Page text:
Do not Local Authorities not run schools in their areas? With well paid Directors of Education? Do local authorities not receive a comparatively good share of funding in Scotland? How many decades has Labour ran Glasgow, Scotland’s worst performing education Authority? Isn’t it also the biggest per capita recipient of funding? Wasn’t it also the first place in the UK to instigate a council tax freeze? I could go on, but don’t want to waste time on refuting nonsense.

      2. “4000 NHS beds 2500 nurses the longest waiting times in Britain for hospital treatment including cancer.”

        Since the DEL has decreased by 9% over the past 5 years yet the NHS budget has fallen only by 0.7% in the same period – NHS spending has been protected as far as possible in the face of cuts and at the expense of other services

        “longest waiting times in Britain for hospital treatment” flatly untrue.

        “they promised to cut class sizes instead they have cut over 4000 teachers and teaching assistants”
        again flatly untrue as Local authorities (mostly Labour run have total control over their education budgets and employment levels.

  3. “…. the hall rose in a spontaneous standing ovation. I was among those standing ….”

    Could you be any more trite?!

  4. The Tories have a majority at Westminster.Theyll decide what Tax credits are to be.The Scottish Parliament can’t “reverse” them.It can,however,mitigate them.It seems very unlikely that Scottish Labour will win an outright majority at Holyrood next year but might be able to form a minority government with support from the Libdems and Tories in certain key areas.I think,in such a situation,Labour could bring forward such a policy and dare the SNP to reject it.If we accept that as a possibility,we then have to consider whether Kezia should wait until May to challenge the Scottish Government.Get the whole thing debated thoroughly in parliament before the election in May.Then voters will know exactly where all the politicians stand before they decide who to vote for.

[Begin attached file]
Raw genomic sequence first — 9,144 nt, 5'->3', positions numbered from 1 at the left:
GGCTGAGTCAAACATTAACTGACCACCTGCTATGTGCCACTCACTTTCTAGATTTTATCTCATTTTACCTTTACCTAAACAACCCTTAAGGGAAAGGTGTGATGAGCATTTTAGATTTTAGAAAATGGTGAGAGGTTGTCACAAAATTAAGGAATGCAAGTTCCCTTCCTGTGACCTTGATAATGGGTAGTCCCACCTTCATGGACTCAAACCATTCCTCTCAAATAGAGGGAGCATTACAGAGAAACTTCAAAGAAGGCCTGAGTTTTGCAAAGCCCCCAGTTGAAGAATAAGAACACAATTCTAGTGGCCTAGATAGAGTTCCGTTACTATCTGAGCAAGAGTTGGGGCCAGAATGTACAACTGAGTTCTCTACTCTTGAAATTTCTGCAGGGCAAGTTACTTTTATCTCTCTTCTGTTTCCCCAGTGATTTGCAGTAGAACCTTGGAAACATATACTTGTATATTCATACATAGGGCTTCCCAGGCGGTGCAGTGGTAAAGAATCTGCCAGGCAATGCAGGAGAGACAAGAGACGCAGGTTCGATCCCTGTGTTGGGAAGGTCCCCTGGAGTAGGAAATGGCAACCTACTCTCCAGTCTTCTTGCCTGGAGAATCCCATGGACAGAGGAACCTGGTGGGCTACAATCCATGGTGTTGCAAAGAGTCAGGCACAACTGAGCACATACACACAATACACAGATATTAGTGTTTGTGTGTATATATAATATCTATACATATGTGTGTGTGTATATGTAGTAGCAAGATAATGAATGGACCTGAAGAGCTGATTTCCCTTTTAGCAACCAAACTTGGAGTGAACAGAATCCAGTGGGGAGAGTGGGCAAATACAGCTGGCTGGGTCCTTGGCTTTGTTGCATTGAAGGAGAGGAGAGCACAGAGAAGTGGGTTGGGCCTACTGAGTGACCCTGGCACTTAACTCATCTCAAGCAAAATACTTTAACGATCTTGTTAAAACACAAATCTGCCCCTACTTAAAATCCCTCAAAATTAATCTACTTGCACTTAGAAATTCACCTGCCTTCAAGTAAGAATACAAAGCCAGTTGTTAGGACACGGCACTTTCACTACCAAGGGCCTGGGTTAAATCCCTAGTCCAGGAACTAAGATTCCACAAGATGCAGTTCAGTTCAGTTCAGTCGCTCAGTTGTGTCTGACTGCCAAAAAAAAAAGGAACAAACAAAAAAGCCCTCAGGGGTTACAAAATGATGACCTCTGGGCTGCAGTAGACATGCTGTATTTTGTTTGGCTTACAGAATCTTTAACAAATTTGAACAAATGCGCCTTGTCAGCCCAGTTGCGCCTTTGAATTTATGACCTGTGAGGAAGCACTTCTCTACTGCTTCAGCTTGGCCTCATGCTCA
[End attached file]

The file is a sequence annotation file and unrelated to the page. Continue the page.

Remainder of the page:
1. “seems very unlikely that Scottish Labour will win an outright majority at Holyrood next year but might be able to form a minority government with support from the Libdems and Tories”

      so much wrong

      Polling evidence over a sustained period shows Labour are going backwards in support and are nearly being overtaken by the Tories in constituency and regional voting intention – whilst the SNP have sustained the gains made in September 2014. Polling indicates an increased SNP majority for 2016 on current voting intentions and unless Labour make major changes in the next few months this trend looks unlikely to reverse.

      You cannot have it both ways – either the SNP are tarred with the tory brush or working with the tories is bad – you seem fine jumping into bed with them as a minority government

  5. What sticks in my craw Duncan is when Labour claim to have a great new policy based on new devolved powers which – if they had had their way – would never have been coming to Scotland!!

    1. Except that Labour put in the amendments which ensured these powers did come to the Scottish Parliament (which Labour set up in the first place when the SNP opposed it), so that’s something of a crock.

      1. Labour may well have set up the Scottish Parliament but if weren’t for the SNP surge in recent years they would not be voluntarily offering us any more. Transparent opportunists at every turn!